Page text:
Greek or Turkish Coffee

photo by jane kotsiris |


There is nothing like Greek coffee. Known around the world as Turkish Coffee, but when you’re in Greece – it’s Greek  (ελληνικός καφές). It’s so good. Granted, like regular coffee, it’s an acquired taste.

Today’s Greek cafés are a bit different from the old Kafeneion’s of the old. However, you can still find people sitting at tables all day slowly sipping coffee (or a frappé) and talking.

The coffee places are an area of slow motion. People will sit for hours talking while the older crowds play backgammon.

It isn’t like a major chain say here in the USA where you’re in and out. You sit. Relax. Enjoy life.

Let us take a look at what Greek coffee (Turkish Coffee) is and how it is made.

First, Greek coffee is made using a briki (bree-kee). It is a steal pot with a long handle. They come in different sizes, 2-6 cups is normal. If you are serving more, it’s done in stages. Remember, no rushing.

I would say that a typical Greek drinks about 2 cups of coffee a day on average. These are not large cup, but rather they are served in a, demitasse cup (think about ¼ cup) or espresso cup.


1. Greek Coffee: Here are the two most popular – Bravo and Loumidis
2. A briki
3. Water
4. Sugar
5.  Demitasse cups

Now, you’re ready to make some Greek Coffee!

First, you take however many demitasse cups are needed and fill each with water.

Then you dump the water from each cup into the briki.
Second, you add 1 heaping teaspoon of Greek coffee into the briki for each demitasse cup. Now here is where is will differ greatly from Greek to Greek.


Sugar breakdown:

  • Sketos (skeh-tohss): Unsweetened and therefore no sugar
  • Metrios (meht-re-ohss): Medium-sweet coffee: Add 1 teaspoon of sugar per 1 heaping teaspoon of coffee. (most popular)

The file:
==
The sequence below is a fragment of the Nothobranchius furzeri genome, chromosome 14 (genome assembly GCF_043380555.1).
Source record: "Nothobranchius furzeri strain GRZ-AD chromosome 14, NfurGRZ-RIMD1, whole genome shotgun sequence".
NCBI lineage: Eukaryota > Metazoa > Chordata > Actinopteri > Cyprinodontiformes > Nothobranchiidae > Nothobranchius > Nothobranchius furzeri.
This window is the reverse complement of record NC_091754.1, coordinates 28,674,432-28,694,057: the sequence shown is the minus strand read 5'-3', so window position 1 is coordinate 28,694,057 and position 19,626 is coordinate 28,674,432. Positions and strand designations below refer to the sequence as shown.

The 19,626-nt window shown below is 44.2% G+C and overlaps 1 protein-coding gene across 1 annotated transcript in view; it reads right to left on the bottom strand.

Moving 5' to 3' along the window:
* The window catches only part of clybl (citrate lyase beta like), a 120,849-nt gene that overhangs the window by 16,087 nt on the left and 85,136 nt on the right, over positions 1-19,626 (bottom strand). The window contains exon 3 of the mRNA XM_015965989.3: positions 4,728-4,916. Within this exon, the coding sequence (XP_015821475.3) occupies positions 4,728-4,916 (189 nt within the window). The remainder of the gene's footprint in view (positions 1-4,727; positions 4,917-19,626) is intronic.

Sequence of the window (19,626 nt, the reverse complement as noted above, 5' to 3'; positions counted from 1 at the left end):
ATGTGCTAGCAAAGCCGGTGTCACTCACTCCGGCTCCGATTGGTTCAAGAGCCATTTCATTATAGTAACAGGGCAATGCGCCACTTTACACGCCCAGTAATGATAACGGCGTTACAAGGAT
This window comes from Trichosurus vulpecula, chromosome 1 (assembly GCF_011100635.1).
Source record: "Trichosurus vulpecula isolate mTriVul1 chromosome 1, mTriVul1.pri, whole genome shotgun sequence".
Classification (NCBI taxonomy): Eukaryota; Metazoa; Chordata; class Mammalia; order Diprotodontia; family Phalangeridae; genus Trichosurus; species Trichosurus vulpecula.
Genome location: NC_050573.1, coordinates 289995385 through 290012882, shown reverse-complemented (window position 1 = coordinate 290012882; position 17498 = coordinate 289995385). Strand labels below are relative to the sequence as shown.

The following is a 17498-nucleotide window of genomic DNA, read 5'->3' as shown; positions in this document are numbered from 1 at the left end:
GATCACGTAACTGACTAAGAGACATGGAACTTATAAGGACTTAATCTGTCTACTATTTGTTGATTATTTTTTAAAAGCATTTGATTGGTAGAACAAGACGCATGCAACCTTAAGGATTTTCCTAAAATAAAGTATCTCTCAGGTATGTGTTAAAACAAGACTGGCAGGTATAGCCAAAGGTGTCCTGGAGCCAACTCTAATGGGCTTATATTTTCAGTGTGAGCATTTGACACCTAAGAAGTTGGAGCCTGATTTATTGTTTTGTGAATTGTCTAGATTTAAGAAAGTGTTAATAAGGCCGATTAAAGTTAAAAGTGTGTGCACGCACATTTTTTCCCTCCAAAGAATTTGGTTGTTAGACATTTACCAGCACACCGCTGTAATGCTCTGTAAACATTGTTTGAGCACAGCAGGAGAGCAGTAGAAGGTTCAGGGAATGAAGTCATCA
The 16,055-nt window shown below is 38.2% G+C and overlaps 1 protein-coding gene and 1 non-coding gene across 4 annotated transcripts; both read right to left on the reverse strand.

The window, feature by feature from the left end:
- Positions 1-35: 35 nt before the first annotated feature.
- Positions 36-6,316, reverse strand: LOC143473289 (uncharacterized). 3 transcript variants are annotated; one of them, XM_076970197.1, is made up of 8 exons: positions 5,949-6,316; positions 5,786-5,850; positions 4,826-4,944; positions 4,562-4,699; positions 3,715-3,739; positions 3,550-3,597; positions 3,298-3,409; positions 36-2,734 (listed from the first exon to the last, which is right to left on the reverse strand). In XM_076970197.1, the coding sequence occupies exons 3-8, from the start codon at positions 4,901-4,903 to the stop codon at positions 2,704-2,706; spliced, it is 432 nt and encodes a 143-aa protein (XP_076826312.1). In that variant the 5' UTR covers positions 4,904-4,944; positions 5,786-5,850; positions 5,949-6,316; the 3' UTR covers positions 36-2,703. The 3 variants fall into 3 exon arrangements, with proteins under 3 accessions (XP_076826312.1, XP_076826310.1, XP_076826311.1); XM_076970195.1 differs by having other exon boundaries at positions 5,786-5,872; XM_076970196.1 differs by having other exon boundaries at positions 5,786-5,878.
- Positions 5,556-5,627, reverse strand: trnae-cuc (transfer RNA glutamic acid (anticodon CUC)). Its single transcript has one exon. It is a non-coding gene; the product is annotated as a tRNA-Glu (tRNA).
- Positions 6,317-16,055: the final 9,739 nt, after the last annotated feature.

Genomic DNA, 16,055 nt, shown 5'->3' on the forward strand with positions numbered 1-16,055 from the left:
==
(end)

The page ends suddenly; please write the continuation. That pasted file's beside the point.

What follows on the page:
• Glykos (ghlee-kohss): Sweet coffee: Add 2 teaspoons of sugar per 1 heaping teaspoon of coffee.

Example: If you were serving 3 people and they wanted metrios coffee (highly recommended if it is your first time trying it!), you would add 3 heaping teaspoons of coffee and 3 regular teaspoons of sugar to the briki.

Okay, back to how it’s made.

Third, put the briki (now with coffee and sugar if desired) on a gas burner (In Greece, this is taken so seriously, that people will go out and buy a single gas burner if they don’t have one. It helps direct and control the flame.) and turn it on to medium-low heat.

Fourth, after a few minutes when it starts to get warm, continually stir the mixture until it dissolves. Once all is dissolved and blended. Stop stirring.

***Do not stir again from this point forward. Very important. Will lose the traditional foam if you do and it wont be the same.

Fifth, continue to slowly heat and watch for the foam to rise and take it off right before it begins to boil. (This foam is called kaïmaki (καϊμάκι, pronounced kaee-MAH-kee) and the richer the foam, the better Greeks like it.

Sixth, If it’s just one cup, pour and enjoy. However, if there is more than one, pour a little into each cup, then go back to the first, and fill up each cup to the top. The reason for this is that you spread the foam to each of the cups so it will be present in each person’s coffee.

Seventh, Enjoy!

In addition, Greeks usually serve coffee with an ice-cold glass of water. Remember that one cup usually last a few hours. It is about enjoy life and the company you are with. Try having a sweet biscuit with it as well. The flavors combined nicely.

**It will be very hot. So be careful. Best to wait a bit before drinking. Additionally, it’s not like American coffee where you want to drink the whole thing. There will be coffee residue (grinds) at the bottom of each cup so watch out for that**

As a little culture tidbit as well, it is not uncommon for the older generation to playfully read ones fortune from the coffee grounds leftover from someone’s coffee.

Once your coffee is finished, you would flip the cup upside down for a few seconds and let the coffee grounds fall from the cup to the place, then a wise Greek person would read your future by removing the cup and looking at the Greek coffee grounds. At lest from my experience, it’s more for fun and being with lived ones. It’s a tradition and Greeks love tradition.

Now obviously you want to try/make it for yourself. It is fun!


Article originally appeared on Lemon and olives: Greek Coffee | How to Make it